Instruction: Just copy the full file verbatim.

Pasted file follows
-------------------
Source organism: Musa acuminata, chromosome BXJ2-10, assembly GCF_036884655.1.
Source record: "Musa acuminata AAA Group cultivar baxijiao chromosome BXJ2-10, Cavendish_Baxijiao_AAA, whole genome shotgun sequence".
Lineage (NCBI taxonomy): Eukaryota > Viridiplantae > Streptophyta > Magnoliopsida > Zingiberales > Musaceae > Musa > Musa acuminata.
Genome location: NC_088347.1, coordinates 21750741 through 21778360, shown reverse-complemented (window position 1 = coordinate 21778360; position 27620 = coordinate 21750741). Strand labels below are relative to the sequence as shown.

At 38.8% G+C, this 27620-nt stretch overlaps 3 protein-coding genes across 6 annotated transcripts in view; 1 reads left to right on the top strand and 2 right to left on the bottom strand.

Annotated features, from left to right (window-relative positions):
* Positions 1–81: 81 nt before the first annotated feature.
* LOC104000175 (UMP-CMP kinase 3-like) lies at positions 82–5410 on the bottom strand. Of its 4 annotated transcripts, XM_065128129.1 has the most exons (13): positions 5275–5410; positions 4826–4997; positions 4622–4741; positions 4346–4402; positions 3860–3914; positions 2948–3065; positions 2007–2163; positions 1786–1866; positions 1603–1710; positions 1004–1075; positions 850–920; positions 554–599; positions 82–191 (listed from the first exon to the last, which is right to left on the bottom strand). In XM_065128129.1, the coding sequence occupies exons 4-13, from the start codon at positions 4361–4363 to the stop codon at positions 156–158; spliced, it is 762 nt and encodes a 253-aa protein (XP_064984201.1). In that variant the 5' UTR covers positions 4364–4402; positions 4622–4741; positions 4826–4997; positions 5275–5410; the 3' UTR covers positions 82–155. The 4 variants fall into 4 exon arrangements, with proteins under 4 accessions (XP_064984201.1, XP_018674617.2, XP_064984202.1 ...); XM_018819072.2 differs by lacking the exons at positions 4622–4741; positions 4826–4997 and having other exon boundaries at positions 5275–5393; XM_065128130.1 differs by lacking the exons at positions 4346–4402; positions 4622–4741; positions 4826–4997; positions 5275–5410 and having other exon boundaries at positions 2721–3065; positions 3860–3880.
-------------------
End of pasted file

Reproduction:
Source organism: Musa acuminata, chromosome BXJ2-10, assembly GCF_036884655.1.
Source record: "Musa acuminata AAA Group cultivar baxijiao chromosome BXJ2-10, Cavendish_Baxijiao_AAA, whole genome shotgun sequence".
Lineage (NCBI taxonomy): Eukaryota > Viridiplantae > Streptophyta > Magnoliopsida > Zingiberales > Musaceae > Musa > Musa acuminata.
Genome location: NC_088347.1, coordinates 21750741 through 21778360, shown reverse-complemented (window position 1 = coordinate 21778360; position 27620 = coordinate 21750741). Strand labels below are relative to the sequence as shown.

At 38.8% G+C, this 27620-nt stretch overlaps 3 protein-coding genes across 6 annotated transcripts in view; 1 reads left to right on the top strand and 2 right to left on the bottom strand.

Annotated features, from left to right (window-relative positions):
* Positions 1–81: 81 nt before the first annotated feature.
* LOC104000175 (UMP-CMP kinase 3-like) lies at positions 82–5410 on the bottom strand. Of its 4 annotated transcripts, XM_065128129.1 has the most exons (13): positions 5275–5410; positions 4826–4997; positions 4622–4741; positions 4346–4402; positions 3860–3914; positions 2948–3065; positions 2007–2163; positions 1786–1866; positions 1603–1710; positions 1004–1075; positions 850–920; positions 554–599; positions 82–191 (listed from the first exon to the last, which is right to left on the bottom strand). In XM_065128129.1, the coding sequence occupies exons 4-13, from the start codon at positions 4361–4363 to the stop codon at positions 156–158; spliced, it is 762 nt and encodes a 253-aa protein (XP_064984201.1). In that variant the 5' UTR covers positions 4364–4402; positions 4622–4741; positions 4826–4997; positions 5275–5410; the 3' UTR covers positions 82–155. The 4 variants fall into 4 exon arrangements, with proteins under 4 accessions (XP_064984201.1, XP_018674617.2, XP_064984202.1 ...); XM_018819072.2 differs by lacking the exons at positions 4622–4741; positions 4826–4997 and having other exon boundaries at positions 5275–5393; XM_065128130.1 differs by lacking the exons at positions 4346–4402; positions 4622–4741; positions 4826–4997; positions 5275–5410 and having other exon boundaries at positions 2721–3065; positions 3860–3880.